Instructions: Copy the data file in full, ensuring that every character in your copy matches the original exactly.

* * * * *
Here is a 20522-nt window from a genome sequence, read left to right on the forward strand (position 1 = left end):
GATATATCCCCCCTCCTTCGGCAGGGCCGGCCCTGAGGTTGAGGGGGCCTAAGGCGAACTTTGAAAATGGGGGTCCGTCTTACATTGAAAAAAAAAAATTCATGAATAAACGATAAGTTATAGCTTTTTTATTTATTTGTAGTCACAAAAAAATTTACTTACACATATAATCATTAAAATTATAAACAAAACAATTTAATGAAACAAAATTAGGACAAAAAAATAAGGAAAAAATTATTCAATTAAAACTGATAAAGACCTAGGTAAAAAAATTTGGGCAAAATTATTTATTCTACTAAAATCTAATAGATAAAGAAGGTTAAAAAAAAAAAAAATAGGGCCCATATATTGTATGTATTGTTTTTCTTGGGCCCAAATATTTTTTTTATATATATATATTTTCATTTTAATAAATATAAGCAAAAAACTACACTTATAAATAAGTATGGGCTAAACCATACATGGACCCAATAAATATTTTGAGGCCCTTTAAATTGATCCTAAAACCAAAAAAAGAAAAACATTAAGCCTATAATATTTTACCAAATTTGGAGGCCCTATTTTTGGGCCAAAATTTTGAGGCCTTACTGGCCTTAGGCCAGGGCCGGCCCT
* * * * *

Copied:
Here is a 20522-nt window from a genome sequence, read left to right on the forward strand (position 1 = left end):
GATATATCCCCCCTCCTTCGGCAGGGCCGGCCCTGAGGTTGAGGGGGCCTAAGGCGAACTTTGAAAATGGGGGTCCGTCTTACATTGAAAAAAAAAAATTCATGAATAAACGATAAGTTATAGCTTTTTTATTTATTTGTAGTCACAAAAAAATTTACTTACACATATAATCATTAAAATTATAAACAAAACAATTTAATGAAACAAAATTAGGACAAAAAAATAAGGAAAAAATTATTCAATTAAAACTGATAAAGACCTAGGTAAAAAAATTTGGGCAAAATTATTTATTCTACTAAAATCTAATAGATAAAGAAGGTTAAAAAAAAAAAAAATAGGGCCCATATATTGTATGTATTGTTTTTCTTGGGCCCAAATATTTTTTTTATATATATATATTTTCATTTTAATAAATATAAGCAAAAAACTACACTTATAAATAAGTATGGGCTAAACCATACATGGACCCAATAAATATTTTGAGGCCCTTTAAATTGATCCTAAAACCAAAAAAAGAAAAACATTAAGCCTATAATATTTTACCAAATTTGGAGGCCCTATTTTTGGGCCAAAATTTTGAGGCCTTACTGGCCTTAGGCCAGGGCCGGCCCT